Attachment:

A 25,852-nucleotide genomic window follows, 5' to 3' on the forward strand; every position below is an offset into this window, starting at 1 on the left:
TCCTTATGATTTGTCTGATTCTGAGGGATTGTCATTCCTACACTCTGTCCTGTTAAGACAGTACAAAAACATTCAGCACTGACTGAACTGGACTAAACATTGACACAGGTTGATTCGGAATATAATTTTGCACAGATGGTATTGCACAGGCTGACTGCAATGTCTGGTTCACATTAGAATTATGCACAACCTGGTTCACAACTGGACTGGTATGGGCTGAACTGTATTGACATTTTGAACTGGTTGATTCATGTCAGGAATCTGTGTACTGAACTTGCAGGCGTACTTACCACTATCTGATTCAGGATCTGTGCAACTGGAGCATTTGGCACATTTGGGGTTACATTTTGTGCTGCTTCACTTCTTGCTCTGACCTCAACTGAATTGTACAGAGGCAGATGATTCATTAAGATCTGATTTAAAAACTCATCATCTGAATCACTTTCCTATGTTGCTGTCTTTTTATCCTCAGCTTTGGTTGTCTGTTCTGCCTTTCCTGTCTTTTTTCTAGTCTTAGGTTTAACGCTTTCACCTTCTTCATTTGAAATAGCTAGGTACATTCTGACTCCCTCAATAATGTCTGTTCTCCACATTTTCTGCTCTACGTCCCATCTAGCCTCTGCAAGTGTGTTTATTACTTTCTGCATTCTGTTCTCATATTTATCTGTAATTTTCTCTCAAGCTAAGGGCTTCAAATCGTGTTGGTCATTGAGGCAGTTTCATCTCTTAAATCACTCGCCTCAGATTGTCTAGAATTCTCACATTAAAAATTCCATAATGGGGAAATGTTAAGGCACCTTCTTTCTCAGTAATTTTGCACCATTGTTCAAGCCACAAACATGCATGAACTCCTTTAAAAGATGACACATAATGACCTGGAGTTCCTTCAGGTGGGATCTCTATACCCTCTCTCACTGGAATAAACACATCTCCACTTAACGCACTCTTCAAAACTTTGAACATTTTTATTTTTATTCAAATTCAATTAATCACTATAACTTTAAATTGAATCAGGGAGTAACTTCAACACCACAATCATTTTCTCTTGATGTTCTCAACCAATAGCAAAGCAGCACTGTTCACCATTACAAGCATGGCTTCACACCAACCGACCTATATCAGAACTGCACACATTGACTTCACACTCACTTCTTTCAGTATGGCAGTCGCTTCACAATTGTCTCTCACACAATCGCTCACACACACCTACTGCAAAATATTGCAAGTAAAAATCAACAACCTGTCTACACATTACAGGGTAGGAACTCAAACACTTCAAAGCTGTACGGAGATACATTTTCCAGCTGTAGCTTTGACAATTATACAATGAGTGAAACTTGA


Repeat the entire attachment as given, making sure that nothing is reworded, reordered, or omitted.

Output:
A 25,852-nucleotide genomic window follows, 5' to 3' on the forward strand; every position below is an offset into this window, starting at 1 on the left:
TCCTTATGATTTGTCTGATTCTGAGGGATTGTCATTCCTACACTCTGTCCTGTTAAGACAGTACAAAAACATTCAGCACTGACTGAACTGGACTAAACATTGACACAGGTTGATTCGGAATATAATTTTGCACAGATGGTATTGCACAGGCTGACTGCAATGTCTGGTTCACATTAGAATTATGCACAACCTGGTTCACAACTGGACTGGTATGGGCTGAACTGTATTGACATTTTGAACTGGTTGATTCATGTCAGGAATCTGTGTACTGAACTTGCAGGCGTACTTACCACTATCTGATTCAGGATCTGTGCAACTGGAGCATTTGGCACATTTGGGGTTACATTTTGTGCTGCTTCACTTCTTGCTCTGACCTCAACTGAATTGTACAGAGGCAGATGATTCATTAAGATCTGATTTAAAAACTCATCATCTGAATCACTTTCCTATGTTGCTGTCTTTTTATCCTCAGCTTTGGTTGTCTGTTCTGCCTTTCCTGTCTTTTTTCTAGTCTTAGGTTTAACGCTTTCACCTTCTTCATTTGAAATAGCTAGGTACATTCTGACTCCCTCAATAATGTCTGTTCTCCACATTTTCTGCTCTACGTCCCATCTAGCCTCTGCAAGTGTGTTTATTACTTTCTGCATTCTGTTCTCATATTTATCTGTAATTTTCTCTCAAGCTAAGGGCTTCAAATCGTGTTGGTCATTGAGGCAGTTTCATCTCTTAAATCACTCGCCTCAGATTGTCTAGAATTCTCACATTAAAAATTCCATAATGGGGAAATGTTAAGGCACCTTCTTTCTCAGTAATTTTGCACCATTGTTCAAGCCACAAACATGCATGAACTCCTTTAAAAGATGACACATAATGACCTGGAGTTCCTTCAGGTGGGATCTCTATACCCTCTCTCACTGGAATAAACACATCTCCACTTAACGCACTCTTCAAAACTTTGAACATTTTTATTTTTATTCAAATTCAATTAATCACTATAACTTTAAATTGAATCAGGGAGTAACTTCAACACCACAATCATTTTCTCTTGATGTTCTCAACCAATAGCAAAGCAGCACTGTTCACCATTACAAGCATGGCTTCACACCAACCGACCTATATCAGAACTGCACACATTGACTTCACACTCACTTCTTTCAGTATGGCAGTCGCTTCACAATTGTCTCTCACACAATCGCTCACACACACCTACTGCAAAATATTGCAAGTAAAAATCAACAACCTGTCTACACATTACAGGGTAGGAACTCAAACACTTCAAAGCTGTACGGAGATACATTTTCCAGCTGTAGCTTTGACAATTATACAATGAGTGAAACTTGA